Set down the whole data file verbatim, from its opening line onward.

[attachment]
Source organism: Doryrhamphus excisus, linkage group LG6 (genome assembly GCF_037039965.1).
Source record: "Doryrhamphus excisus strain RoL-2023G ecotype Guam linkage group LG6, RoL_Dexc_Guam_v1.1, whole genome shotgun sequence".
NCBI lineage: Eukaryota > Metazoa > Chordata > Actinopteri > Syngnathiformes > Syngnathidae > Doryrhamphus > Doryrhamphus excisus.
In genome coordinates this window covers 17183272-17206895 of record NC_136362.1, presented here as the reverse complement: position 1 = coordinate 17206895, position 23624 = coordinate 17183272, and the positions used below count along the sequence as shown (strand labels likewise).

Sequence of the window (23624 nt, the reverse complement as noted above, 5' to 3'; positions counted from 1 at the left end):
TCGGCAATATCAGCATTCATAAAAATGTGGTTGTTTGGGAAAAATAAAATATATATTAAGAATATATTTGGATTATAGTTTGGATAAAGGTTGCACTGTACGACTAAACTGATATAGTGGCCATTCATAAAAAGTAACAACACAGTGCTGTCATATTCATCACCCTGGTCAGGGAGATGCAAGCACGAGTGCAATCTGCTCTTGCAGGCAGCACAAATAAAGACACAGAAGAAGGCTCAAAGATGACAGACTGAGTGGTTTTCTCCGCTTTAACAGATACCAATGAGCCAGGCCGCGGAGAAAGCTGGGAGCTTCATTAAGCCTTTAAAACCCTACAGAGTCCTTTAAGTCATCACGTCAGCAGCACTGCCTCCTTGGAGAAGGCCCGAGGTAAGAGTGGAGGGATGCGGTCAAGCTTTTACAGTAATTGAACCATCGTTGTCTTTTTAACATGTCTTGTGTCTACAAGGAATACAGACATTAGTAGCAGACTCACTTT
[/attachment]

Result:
Source organism: Doryrhamphus excisus, linkage group LG6 (genome assembly GCF_037039965.1).
Source record: "Doryrhamphus excisus strain RoL-2023G ecotype Guam linkage group LG6, RoL_Dexc_Guam_v1.1, whole genome shotgun sequence".
NCBI lineage: Eukaryota > Metazoa > Chordata > Actinopteri > Syngnathiformes > Syngnathidae > Doryrhamphus > Doryrhamphus excisus.
In genome coordinates this window covers 17183272-17206895 of record NC_136362.1, presented here as the reverse complement: position 1 = coordinate 17206895, position 23624 = coordinate 17183272, and the positions used below count along the sequence as shown (strand labels likewise).

Sequence of the window (23624 nt, the reverse complement as noted above, 5' to 3'; positions counted from 1 at the left end):
TCGGCAATATCAGCATTCATAAAAATGTGGTTGTTTGGGAAAAATAAAATATATATTAAGAATATATTTGGATTATAGTTTGGATAAAGGTTGCACTGTACGACTAAACTGATATAGTGGCCATTCATAAAAAGTAACAACACAGTGCTGTCATATTCATCACCCTGGTCAGGGAGATGCAAGCACGAGTGCAATCTGCTCTTGCAGGCAGCACAAATAAAGACACAGAAGAAGGCTCAAAGATGACAGACTGAGTGGTTTTCTCCGCTTTAACAGATACCAATGAGCCAGGCCGCGGAGAAAGCTGGGAGCTTCATTAAGCCTTTAAAACCCTACAGAGTCCTTTAAGTCATCACGTCAGCAGCACTGCCTCCTTGGAGAAGGCCCGAGGTAAGAGTGGAGGGATGCGGTCAAGCTTTTACAGTAATTGAACCATCGTTGTCTTTTTAACATGTCTTGTGTCTACAAGGAATACAGACATTAGTAGCAGACTCACTTT